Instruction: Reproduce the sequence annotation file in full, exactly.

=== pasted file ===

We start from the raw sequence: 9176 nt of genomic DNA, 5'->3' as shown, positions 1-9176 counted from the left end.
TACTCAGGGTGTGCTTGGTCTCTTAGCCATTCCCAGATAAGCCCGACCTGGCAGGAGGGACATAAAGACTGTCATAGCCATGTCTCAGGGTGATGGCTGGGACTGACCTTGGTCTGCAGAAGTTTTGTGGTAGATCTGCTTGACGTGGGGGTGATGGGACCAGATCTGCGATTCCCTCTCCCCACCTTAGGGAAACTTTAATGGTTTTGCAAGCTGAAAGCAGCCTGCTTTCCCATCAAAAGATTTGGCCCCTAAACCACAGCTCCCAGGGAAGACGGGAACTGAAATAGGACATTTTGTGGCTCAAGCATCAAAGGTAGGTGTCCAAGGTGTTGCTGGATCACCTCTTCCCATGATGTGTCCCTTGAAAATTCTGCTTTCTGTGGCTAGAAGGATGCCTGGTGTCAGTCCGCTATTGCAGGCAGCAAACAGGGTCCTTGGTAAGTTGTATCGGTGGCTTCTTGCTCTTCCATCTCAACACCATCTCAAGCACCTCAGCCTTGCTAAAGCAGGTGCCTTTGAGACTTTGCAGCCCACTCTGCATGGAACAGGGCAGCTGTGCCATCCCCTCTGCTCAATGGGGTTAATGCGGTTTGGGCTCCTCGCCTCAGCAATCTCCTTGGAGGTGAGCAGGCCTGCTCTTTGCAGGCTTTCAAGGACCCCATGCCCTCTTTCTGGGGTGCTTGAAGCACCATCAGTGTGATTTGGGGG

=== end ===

We start from the raw sequence: 9176 nt of genomic DNA, 5'->3' as shown, positions 1-9176 counted from the left end.
TACTCAGGGTGTGCTTGGTCTCTTAGCCATTCCCAGATAAGCCCGACCTGGCAGGAGGGACATAAAGACTGTCATAGCCATGTCTCAGGGTGATGGCTGGGACTGACCTTGGTCTGCAGAAGTTTTGTGGTAGATCTGCTTGACGTGGGGGTGATGGGACCAGATCTGCGATTCCCTCTCCCCACCTTAGGGAAACTTTAATGGTTTTGCAAGCTGAAAGCAGCCTGCTTTCCCATCAAAAGATTTGGCCCCTAAACCACAGCTCCCAGGGAAGACGGGAACTGAAATAGGACATTTTGTGGCTCAAGCATCAAAGGTAGGTGTCCAAGGTGTTGCTGGATCACCTCTTCCCATGATGTGTCCCTTGAAAATTCTGCTTTCTGTGGCTAGAAGGATGCCTGGTGTCAGTCCGCTATTGCAGGCAGCAAACAGGGTCCTTGGTAAGTTGTATCGGTGGCTTCTTGCTCTTCCATCTCAACACCATCTCAAGCACCTCAGCCTTGCTAAAGCAGGTGCCTTTGAGACTTTGCAGCCCACTCTGCATGGAACAGGGCAGCTGTGCCATCCCCTCTGCTCAATGGGGTTAATGCGGTTTGGGCTCCTCGCCTCAGCAATCTCCTTGGAGGTGAGCAGGCCTGCTCTTTGCAGGCTTTCAAGGACCCCATGCCCTCTTTCTGGGGTGCTTGAAGCACCATCAGTGTGATTTGGGGG